The 48-hour film festival is back, self-isolation style. While the judging panel is deciding the winners, The Spinoff is showcasing seven films from the competition. We’re sharing one a day in the lead up to the one-hour awards special, airing on TVNZ2. Today, Ice Cold Killer from team Proto Primate.
It is a still and misty night in the North Atlantic Ocean. Berg and his buddies are chilling out, minding their own business, when a terrifying sound cuts through the icy night air. Ice Cold Killer sheds light on the other side of the story from that one fateful night in 1912.
Proto Primate consists of just one man: lifelong Wellingtonian Dan Costello. He’s worked in and around media production his whole life, and has recently started operating independently as Reactance Media, doing animation and other creative services.
What’s the story behind your team, which I suppose is just you in this instance?
I would have preferred to collaborate with friends but it’s quite likely that if we’d all been working as usual, we never would have got our acts together – as is our tradition. So because I’d begun to do a bit of animating this year, it seemed like the perfect opportunity to test these new skills and make something that wouldn’t be impeded in scope by the lockdown restrictions.
Did you do any preparation for the film, and how did that set you up for the film shoot?
I didn’t do any preparation. In fact, because of the free registration and being a solo team, I was of the mindset that if I didn’t have an idea that grabbed me, there wasn’t any obligation to follow through. So I scrawled down a loose outline on the Friday night and didn’t start working on it until nearly midday Saturday because I was still unsure about it.
What were the big difficulties of working in lockdown?
I saw this as a chance to demonstrate what I could do in a narrow window of time, and so I was adamant about making everything myself and all within the 48 hours. In the end, everything from the assets to the animation, the voice-over and music were all made between Saturday and Sunday. The only exceptions were some stock SFX I used – screams in particular, as I didn’t want to interrupt proceedings with a visit from the police.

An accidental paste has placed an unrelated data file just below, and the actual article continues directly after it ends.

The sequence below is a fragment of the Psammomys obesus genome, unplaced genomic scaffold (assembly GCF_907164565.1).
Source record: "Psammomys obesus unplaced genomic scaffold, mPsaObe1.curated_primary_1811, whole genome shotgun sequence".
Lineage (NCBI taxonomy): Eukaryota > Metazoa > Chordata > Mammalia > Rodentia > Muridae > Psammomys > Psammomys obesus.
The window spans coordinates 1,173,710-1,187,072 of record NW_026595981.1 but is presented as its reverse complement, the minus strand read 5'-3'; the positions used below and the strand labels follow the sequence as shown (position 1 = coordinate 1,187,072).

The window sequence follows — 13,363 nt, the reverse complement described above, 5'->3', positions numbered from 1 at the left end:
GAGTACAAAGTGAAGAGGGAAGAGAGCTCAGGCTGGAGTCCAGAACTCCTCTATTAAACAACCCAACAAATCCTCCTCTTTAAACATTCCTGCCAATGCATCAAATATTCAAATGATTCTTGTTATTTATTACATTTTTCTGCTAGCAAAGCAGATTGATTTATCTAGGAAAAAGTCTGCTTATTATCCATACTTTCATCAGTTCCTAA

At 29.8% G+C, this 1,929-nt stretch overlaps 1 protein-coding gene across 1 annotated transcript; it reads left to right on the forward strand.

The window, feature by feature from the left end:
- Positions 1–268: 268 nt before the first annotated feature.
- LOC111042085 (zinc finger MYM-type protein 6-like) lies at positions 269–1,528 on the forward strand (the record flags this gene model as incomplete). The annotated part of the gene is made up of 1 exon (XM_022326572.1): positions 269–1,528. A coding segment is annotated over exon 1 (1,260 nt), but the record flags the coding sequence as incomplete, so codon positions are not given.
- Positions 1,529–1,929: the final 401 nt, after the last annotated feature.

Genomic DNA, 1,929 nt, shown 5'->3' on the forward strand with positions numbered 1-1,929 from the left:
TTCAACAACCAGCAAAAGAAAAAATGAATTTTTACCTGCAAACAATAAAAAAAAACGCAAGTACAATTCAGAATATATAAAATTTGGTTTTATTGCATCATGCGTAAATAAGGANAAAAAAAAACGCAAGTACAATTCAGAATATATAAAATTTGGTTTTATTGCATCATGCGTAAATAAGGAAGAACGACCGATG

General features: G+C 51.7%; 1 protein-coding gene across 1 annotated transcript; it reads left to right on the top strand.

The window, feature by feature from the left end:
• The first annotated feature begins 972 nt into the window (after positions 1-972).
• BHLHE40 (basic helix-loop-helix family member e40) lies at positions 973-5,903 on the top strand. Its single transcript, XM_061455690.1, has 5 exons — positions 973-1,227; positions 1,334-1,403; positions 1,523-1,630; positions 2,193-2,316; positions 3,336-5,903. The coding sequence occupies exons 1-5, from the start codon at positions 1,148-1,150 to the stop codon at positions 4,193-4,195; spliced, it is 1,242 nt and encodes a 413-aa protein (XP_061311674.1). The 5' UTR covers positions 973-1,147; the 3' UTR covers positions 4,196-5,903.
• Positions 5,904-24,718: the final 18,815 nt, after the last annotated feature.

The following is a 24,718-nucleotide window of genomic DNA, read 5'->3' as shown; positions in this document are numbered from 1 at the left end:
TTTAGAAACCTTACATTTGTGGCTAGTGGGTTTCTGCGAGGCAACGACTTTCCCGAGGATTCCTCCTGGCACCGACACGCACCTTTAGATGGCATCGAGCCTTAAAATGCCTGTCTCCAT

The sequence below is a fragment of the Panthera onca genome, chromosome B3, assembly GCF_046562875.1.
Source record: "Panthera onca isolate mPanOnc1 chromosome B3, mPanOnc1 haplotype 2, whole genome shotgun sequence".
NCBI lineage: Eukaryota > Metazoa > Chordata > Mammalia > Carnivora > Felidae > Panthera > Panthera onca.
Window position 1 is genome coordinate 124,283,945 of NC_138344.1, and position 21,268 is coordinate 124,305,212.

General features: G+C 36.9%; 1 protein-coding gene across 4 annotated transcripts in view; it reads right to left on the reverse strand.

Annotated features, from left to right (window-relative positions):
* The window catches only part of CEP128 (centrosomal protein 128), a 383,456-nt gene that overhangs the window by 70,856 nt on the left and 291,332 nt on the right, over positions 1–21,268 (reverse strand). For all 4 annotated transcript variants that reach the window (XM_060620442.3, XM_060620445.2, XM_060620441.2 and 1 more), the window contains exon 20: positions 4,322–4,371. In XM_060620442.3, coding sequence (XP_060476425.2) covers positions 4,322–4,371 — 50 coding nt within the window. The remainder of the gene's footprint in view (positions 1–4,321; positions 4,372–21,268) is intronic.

I had already drawn a lot of funny looks recording the dialogue and yells from my car while parked on the side of the road!
What’s your favourite aspect of this entire experience? Did shooting under lockdown teach you anything?
I found the 48Hours Lockdown experience to be a fantastic test of my developing skillset and what’s possible in isolation within a narrow window of time. By the Sunday morning, I honestly doubted I’d be able to get it all together by the cutoff, and even though there’s much I would still tweak and polish, it was immensely gratifying to achieve a goal I’d set for myself.
When I began brainstorming on Friday night, the hardest challenge was trying to tell a story in such a short duration. But any longer and I probably wouldn’t have been able to complete it in time. So it was a great reinforcement of how limitations are your friend and they’re to be worked with, not fought against.
This interview was edited for length and clarity. You can find the other films that The Spinoff has selected to showcase here.
Proto Primate is just one of a record-breaking 2,111 teams that created three-minute masterpieces from their bubbles. The Vista Foundation 48Hours judging panel, including Sir Peter Jackson, will select finalists to be screened on TVNZ2 in a one-hour awards special on Friday, May 8, at 9.30pm.
VF48HOURS: LOCKDOWN is made with the support of NZ On Air, New Zealand Film Commission and The Vista Foundation.
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